Have $100,000 burning a hole in your bank account? It may sound like an unlikely pipe dream, but windfalls happen: You sell a larger home to downsize; you find a buyer for your small business; a relative leaves you an inheritance. Or maybe you’ve simply squirreled away a lot of money over the years and are ready to put that savings to work.
For the purposes of this article, we’ll assume you’re already standing on solid financial ground: You have no revolving high-interest (credit card) debt, you’ve got an adequate cash cushion to cover any emergency expenses, you’re able to easily cover your monthly expenses and have any money you need for nearer-term expenses (home improvements, tuition, family cruises) set aside and not invested in the stock market.
Now, let’s get to work on investing that $100,000.
1. Decide what type of investor you are
There are no two ways about it, $100,000 is a lot of money and deciding how to invest it can be equal parts exciting and overwhelming. Luckily, you needn’t navigate this journey alone. Finding the right help depends on the type of advice you want, how much guidance you want, and how hands-on or hands-off you want to be:
- I’m a DIY investor. If you’re the hands-on type, it’s cheaper — and easier — than ever to create, research and manage your own portfolio. Before you begin, decide which trading style is best for you — active trading, day trading or passive investing. Once you’ve opened an account with one of the many online brokerages, you’ll be able to take pick and choose among a variety of assets (think: stocks, bonds, mutual funds, ETFs and options). Consult our picks of the best stock brokers.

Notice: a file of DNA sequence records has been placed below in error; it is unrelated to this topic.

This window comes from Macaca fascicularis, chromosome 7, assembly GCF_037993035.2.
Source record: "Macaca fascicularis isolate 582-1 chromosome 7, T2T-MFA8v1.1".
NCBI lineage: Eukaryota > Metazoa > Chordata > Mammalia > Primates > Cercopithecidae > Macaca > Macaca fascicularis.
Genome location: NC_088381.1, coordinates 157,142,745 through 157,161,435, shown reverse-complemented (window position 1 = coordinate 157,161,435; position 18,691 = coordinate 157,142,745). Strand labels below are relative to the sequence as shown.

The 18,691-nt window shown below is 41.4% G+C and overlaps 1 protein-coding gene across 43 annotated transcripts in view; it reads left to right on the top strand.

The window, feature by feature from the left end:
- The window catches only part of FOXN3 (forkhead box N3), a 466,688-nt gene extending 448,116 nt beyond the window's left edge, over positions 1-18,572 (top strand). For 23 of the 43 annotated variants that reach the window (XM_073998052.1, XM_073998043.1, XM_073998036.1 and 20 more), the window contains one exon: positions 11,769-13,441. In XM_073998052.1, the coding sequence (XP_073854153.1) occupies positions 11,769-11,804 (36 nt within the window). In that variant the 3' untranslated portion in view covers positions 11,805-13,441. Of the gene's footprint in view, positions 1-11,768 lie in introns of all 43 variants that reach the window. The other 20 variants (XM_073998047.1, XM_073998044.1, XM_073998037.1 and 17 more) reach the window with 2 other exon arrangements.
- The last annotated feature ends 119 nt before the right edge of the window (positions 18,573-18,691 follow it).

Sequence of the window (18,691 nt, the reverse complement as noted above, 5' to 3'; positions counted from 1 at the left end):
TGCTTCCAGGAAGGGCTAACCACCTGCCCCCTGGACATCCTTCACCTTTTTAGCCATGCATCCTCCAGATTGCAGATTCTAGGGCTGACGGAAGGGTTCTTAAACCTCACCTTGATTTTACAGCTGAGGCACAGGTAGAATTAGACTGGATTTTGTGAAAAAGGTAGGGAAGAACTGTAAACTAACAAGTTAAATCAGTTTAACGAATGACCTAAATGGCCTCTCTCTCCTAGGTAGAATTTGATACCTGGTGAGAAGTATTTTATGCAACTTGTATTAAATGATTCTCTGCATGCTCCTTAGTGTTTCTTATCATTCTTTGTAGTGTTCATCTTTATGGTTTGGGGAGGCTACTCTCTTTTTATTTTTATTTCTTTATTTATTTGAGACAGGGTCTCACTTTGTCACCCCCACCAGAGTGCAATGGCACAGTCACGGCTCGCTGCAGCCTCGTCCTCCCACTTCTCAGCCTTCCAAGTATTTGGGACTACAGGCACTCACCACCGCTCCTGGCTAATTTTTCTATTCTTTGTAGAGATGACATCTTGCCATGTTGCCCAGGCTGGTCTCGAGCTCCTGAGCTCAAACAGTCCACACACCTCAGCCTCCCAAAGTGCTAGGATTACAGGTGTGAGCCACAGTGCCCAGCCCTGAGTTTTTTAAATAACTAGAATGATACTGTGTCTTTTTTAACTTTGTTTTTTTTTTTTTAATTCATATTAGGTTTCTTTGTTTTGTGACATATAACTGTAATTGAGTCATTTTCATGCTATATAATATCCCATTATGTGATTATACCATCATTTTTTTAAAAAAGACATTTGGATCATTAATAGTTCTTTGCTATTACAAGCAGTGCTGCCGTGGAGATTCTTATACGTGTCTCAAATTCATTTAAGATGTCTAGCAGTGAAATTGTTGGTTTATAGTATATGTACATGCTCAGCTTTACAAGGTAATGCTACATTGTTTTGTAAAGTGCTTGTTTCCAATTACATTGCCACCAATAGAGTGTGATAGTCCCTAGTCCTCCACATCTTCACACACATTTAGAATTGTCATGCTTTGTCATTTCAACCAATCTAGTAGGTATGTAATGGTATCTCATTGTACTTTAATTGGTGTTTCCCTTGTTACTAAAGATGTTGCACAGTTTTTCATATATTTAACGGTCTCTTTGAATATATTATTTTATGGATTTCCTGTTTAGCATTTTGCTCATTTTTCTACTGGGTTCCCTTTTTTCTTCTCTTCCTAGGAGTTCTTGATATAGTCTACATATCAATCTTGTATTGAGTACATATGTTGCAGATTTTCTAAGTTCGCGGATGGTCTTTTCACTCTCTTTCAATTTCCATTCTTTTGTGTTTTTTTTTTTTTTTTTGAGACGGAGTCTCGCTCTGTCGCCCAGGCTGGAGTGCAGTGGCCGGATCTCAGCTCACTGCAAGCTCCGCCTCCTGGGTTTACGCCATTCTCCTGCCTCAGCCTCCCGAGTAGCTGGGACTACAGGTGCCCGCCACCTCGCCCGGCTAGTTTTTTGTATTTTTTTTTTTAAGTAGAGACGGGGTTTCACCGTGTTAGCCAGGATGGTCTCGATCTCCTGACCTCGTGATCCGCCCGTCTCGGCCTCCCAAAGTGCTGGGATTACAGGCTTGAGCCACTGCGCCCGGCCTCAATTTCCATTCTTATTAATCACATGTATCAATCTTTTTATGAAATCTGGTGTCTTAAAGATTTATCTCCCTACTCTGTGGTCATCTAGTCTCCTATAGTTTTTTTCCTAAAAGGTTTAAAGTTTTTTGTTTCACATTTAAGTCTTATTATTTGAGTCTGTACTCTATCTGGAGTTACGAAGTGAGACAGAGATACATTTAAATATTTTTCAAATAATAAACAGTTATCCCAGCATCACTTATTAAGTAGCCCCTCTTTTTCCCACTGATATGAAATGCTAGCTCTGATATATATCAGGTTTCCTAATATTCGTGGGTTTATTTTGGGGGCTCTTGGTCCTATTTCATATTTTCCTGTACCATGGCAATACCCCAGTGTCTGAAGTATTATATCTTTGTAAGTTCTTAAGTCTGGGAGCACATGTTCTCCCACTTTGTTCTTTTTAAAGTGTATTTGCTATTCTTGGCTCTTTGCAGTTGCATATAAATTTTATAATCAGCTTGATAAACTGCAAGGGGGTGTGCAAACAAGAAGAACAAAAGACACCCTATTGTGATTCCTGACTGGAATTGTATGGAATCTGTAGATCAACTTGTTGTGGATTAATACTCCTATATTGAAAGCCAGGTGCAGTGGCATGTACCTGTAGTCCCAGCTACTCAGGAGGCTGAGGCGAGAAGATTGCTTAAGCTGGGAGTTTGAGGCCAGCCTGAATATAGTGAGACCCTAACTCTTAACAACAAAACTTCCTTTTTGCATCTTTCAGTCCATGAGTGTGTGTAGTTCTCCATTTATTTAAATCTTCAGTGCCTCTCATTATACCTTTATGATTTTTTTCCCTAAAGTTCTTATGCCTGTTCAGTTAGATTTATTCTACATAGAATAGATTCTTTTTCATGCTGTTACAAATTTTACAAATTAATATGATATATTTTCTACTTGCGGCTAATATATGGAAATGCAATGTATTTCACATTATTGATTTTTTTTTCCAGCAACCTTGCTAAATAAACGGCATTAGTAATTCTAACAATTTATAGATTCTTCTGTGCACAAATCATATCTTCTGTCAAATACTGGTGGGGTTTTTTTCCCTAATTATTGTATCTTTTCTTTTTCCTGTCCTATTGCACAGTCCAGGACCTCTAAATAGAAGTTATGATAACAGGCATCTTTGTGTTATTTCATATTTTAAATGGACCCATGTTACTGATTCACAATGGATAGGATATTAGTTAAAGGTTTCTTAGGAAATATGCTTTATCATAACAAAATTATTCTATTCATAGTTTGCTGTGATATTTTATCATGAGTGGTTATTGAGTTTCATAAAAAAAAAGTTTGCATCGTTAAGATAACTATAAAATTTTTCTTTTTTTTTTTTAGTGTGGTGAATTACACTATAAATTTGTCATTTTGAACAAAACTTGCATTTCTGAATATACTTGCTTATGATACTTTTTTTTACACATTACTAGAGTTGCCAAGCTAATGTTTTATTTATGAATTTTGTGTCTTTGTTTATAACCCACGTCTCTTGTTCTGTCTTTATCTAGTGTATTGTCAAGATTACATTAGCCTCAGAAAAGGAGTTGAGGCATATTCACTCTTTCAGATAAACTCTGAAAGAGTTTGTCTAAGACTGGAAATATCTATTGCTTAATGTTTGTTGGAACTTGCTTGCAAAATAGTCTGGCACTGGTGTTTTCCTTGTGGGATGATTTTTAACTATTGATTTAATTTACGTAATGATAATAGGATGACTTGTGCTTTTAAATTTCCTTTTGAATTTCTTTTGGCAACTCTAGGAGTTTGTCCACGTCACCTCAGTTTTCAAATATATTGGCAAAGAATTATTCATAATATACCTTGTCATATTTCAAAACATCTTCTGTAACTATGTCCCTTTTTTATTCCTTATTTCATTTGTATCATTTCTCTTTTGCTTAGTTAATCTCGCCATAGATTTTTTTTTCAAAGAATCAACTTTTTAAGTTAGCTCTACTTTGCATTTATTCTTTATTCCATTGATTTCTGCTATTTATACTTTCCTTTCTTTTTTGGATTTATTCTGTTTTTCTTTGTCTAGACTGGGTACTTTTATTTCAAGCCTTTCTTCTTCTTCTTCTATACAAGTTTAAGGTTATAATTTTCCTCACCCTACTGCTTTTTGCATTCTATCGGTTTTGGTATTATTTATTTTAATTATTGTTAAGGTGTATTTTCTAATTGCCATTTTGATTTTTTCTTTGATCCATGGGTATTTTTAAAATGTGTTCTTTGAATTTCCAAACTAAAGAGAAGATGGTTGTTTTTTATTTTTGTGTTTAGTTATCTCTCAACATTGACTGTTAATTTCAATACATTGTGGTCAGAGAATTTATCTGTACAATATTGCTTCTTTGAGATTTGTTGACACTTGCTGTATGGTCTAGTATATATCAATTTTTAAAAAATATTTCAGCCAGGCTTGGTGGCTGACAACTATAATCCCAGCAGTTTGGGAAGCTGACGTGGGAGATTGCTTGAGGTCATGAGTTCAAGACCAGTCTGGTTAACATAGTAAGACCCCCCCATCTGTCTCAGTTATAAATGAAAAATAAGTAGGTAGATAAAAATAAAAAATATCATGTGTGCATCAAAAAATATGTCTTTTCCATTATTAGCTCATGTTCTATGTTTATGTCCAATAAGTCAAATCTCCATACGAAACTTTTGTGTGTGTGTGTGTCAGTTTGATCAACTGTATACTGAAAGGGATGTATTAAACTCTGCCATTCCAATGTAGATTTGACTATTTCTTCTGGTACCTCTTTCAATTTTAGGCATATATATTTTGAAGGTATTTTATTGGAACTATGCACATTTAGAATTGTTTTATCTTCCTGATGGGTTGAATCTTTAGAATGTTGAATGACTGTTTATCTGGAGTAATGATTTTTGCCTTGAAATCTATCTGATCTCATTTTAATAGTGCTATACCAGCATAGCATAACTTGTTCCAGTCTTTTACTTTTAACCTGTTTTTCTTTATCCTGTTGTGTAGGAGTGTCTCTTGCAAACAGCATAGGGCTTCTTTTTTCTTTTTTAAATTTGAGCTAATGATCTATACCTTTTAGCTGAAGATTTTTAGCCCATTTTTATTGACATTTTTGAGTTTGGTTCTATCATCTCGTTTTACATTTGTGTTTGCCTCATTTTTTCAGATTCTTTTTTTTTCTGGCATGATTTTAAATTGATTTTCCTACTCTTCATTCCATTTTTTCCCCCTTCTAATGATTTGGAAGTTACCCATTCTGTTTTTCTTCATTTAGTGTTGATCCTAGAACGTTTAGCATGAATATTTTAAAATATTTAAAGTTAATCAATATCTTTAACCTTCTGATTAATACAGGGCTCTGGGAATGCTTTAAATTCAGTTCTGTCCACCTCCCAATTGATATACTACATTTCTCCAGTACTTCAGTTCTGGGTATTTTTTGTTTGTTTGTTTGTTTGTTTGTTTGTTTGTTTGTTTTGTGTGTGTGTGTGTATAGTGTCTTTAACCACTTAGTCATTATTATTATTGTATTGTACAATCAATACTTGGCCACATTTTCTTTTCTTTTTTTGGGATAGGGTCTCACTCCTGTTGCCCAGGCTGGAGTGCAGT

- I’d like to automate this process. Looking for a low-cost/low-hassle solution? Robo-advisors are a good option. These companies offer automated portfolio management for less than you’d pay a human to do the same thing. But many providers offer a human touch, where you’ll have access to financial advisors who can answer investing questions or customize your portfolio. We’ve rounded up the best robo-advisors, depending on your needs.
- I’m seeking full-service guidance. Hiring a financial advisor (we recommend fee-only) is the costliest option. But you get someone to make investment recommendations, manage your windfall and address other financial planning tasks on your list. If this is more your speed, learn how to find a financial advisor.
2. Pad your nest egg
Once you’ve determined what type of investor you are, time is of the essence to start putting that money to work in the market. A $100,000 windfall offers a unique opportunity to pad your savings — and beyond, maxing out your retirement account (more on that later).
Perhaps you’re thinking, “With this kind of money we can pay cash for the kids’ educations so they can graduate without any student loan debt!” Instead, consider this: In Maslow’s hierarchy of needs for finances, “pay yourself first” forms the foundation of the triangle. Therefore, your needs come before saving for your child’s college tuition. The kids can get scholarships or loans, or work their way through school; similar opportunities aren’t available to retirees.
Investing, say, $70,000 of that windfall and earning a 6% average annual return will mean an extra $300,000 in 25 years — the kind of padding that makes it less likely you’ll run out of money and have to move in with the kids. Use a retirement calculator to see how extra dollars affect when you can retire and how much monthly income you’ll have in the future.
» Read up on the basics: How to invest in stocks
3. Max out retirement (and avoid the IRS, while you’re at it)
Don’t even think about the Cayman Islands. There are legal ways to dodge the IRS, at least for a while, and one of the best is to stuff as much of that $100,000 as possible into tax-favored retirement savings accounts.
Employer-sponsored retirement plans, like a 401(k) or 403(b), and individual retirement accounts, like Roth or traditional IRAs, can help shield tens of thousands of your dollars from taxes. (Learn more about the differences between IRAs and 401(k)s.)